Suraj aims to improve current strategies against tuberculosis by exploiting host-directed therapies, which change the environment inside the body rather than acting directly on the pathogen. These have strong potential to be used alongside antibiotics to boost effectiveness.
He became interested in host-directed therapies during his PhD research with statins against tuberculosis. He saw how genes responsive to viral infections can also influence bacterial disease, including tuberculosis. He aims to investigate a viral responsive gene using knockout mice and use imaging to see how this influences TB infection.
"I am looking forward to working with leading researchers in the field and excited to enhance my image analysis skills through the Advanced Light Microscopy platform at the Crick."
Sofonias is a malaria researcher interested in genomic techniques that can be successfully implemented in an African setting.
Through the fellowship, he hopes to develop and apply a next-generation sequencing based malaria surveillance method that mitigate the limitations of traditional approaches in Ethiopia. He aims to create tools to provide detailed and comprehensive information on the genetic profiles of malaria parasites in Ethiopia.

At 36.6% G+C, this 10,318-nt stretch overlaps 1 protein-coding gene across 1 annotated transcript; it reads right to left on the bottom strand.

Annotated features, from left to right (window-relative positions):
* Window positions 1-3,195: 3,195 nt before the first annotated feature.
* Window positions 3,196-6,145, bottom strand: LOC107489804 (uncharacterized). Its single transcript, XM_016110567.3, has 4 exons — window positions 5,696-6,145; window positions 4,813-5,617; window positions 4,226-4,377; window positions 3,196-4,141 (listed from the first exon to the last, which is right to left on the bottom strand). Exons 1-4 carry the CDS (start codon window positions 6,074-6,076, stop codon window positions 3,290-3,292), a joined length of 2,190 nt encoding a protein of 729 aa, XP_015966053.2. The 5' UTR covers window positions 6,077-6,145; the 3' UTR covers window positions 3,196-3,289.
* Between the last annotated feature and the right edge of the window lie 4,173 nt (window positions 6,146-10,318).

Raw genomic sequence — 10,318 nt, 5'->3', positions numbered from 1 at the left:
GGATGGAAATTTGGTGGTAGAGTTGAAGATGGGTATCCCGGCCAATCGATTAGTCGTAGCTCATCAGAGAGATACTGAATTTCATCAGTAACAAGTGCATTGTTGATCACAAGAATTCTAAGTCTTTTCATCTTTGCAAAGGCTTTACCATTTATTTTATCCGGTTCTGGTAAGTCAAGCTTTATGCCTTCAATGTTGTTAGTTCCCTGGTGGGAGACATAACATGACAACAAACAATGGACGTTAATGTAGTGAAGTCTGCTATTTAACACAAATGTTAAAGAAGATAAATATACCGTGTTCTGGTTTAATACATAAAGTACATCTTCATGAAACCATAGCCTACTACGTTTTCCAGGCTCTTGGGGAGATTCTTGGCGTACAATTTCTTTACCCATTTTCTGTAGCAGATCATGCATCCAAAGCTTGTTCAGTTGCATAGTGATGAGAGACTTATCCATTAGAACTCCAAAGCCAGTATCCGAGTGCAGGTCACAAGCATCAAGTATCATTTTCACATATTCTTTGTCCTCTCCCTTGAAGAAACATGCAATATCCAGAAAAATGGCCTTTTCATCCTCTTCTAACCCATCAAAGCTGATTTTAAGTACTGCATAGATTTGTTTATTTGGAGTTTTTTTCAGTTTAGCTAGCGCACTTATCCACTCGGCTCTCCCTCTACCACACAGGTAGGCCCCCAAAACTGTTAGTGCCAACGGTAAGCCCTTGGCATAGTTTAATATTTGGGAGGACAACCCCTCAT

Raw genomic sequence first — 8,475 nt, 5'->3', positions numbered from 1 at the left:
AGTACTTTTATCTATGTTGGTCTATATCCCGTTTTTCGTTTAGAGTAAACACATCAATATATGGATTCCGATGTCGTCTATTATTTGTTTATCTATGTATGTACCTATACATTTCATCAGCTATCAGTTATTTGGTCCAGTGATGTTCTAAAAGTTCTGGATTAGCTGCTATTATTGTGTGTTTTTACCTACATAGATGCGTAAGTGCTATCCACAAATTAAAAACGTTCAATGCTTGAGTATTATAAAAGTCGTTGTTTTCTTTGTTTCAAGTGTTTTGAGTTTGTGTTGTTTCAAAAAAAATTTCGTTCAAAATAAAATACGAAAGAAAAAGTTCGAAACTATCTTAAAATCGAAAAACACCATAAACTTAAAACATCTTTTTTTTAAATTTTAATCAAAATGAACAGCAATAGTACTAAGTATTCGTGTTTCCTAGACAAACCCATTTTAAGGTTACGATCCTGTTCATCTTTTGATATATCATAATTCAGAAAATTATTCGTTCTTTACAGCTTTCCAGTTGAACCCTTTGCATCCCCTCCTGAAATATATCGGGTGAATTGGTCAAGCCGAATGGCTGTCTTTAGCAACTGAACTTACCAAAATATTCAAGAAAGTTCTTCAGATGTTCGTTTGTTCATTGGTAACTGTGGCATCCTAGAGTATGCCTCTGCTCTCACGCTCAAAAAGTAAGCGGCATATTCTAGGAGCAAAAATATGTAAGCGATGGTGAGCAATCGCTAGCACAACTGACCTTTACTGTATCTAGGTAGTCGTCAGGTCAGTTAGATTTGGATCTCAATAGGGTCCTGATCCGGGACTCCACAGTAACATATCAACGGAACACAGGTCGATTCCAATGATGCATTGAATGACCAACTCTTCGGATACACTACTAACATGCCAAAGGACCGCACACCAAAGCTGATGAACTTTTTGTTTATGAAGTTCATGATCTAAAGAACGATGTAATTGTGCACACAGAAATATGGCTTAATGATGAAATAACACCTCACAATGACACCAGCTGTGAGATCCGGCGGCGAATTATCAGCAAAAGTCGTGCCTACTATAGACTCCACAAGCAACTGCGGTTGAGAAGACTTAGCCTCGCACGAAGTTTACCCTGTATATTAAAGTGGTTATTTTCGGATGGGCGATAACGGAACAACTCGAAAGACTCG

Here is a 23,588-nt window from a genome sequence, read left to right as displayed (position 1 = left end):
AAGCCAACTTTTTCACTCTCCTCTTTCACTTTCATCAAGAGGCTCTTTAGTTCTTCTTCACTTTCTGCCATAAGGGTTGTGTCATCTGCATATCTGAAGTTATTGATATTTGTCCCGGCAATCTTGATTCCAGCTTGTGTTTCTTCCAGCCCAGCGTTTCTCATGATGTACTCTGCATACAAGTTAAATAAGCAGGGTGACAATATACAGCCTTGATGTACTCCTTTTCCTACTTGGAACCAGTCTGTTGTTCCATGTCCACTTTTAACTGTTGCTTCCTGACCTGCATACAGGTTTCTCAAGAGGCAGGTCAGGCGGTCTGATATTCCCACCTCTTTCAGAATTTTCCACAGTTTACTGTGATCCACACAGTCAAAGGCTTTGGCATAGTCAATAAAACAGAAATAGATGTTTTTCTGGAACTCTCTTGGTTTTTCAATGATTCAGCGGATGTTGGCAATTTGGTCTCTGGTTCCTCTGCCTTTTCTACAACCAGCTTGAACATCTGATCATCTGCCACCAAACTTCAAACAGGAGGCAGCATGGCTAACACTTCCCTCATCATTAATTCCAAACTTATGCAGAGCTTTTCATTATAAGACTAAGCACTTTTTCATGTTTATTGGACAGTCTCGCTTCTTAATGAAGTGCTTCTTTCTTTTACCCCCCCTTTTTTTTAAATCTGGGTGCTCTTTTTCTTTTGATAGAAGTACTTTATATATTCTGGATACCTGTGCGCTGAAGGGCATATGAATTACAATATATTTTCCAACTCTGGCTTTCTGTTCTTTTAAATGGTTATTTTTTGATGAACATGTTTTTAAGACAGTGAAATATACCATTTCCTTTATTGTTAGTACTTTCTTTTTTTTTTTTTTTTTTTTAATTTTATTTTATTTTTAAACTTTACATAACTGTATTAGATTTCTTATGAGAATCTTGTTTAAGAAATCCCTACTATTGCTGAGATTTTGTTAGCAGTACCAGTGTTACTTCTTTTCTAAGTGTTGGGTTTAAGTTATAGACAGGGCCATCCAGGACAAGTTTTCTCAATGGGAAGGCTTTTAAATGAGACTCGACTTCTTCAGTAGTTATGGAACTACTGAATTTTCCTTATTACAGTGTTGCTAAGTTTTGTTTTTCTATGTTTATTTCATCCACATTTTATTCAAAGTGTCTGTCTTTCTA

"The culture of research excellence and the diverse networks of researchers with state-of-the-art platforms at the Francis Crick Institute is extremely attractive for an early career researcher like me."
Ursula studies tuberculous meningitis (TBM), an inflammation of the meninges membranes that cover the brain and spinal cord. Meningitis can be caused by different microorganisms including the Mycobacterium tuberculosis bacterium. Many children who survive TBM are left severely disabled due to the brain injury caused by the infection.
Working in South Africa, Ursula sees a lot of this disease and as a neuroscientist her research goal is to investigate why this brain damage happens. She studies markers of brain injury that can be detected in the blood or fluid of the brain and spinal cord. She is studying the mechanisms behind this brain injury in depth, in the hope of finding new avenues for treatment.
"The Crick offers world class science and technology platforms with which I can investigate my clinical samples in depth. Access to these platforms, and the opportunity to immerse myself in the dynamic research environment at the Crick will add greatly to the development of my scientific thinking and skill set, and contribute to the refinement of my future research ideas."
Kanny studies bacterial meningitis, the most dangerous form of the devastating brain disease. Her work focuses on one of the most common bacteria implicated, Neisseria meningitidis, which is commonly found at the back of the throat in a region called the oropharynx.
It is currently unclear how Neisseria meningitidis becomes dangerous, so Kanny is going to study the bacterial microbiome of the oropharynx in children in Côte d'Ivoire. She is hoping to identify trends in the microbiome that could be used to predict or prevent infection with the pathogen, and therefore the disease, from taking hold.
"The Crick has all of the platforms and expertise that I need to guide me during the implementation of my project. I am looking forward to interacting with the different scientists and experiencing this original research culture."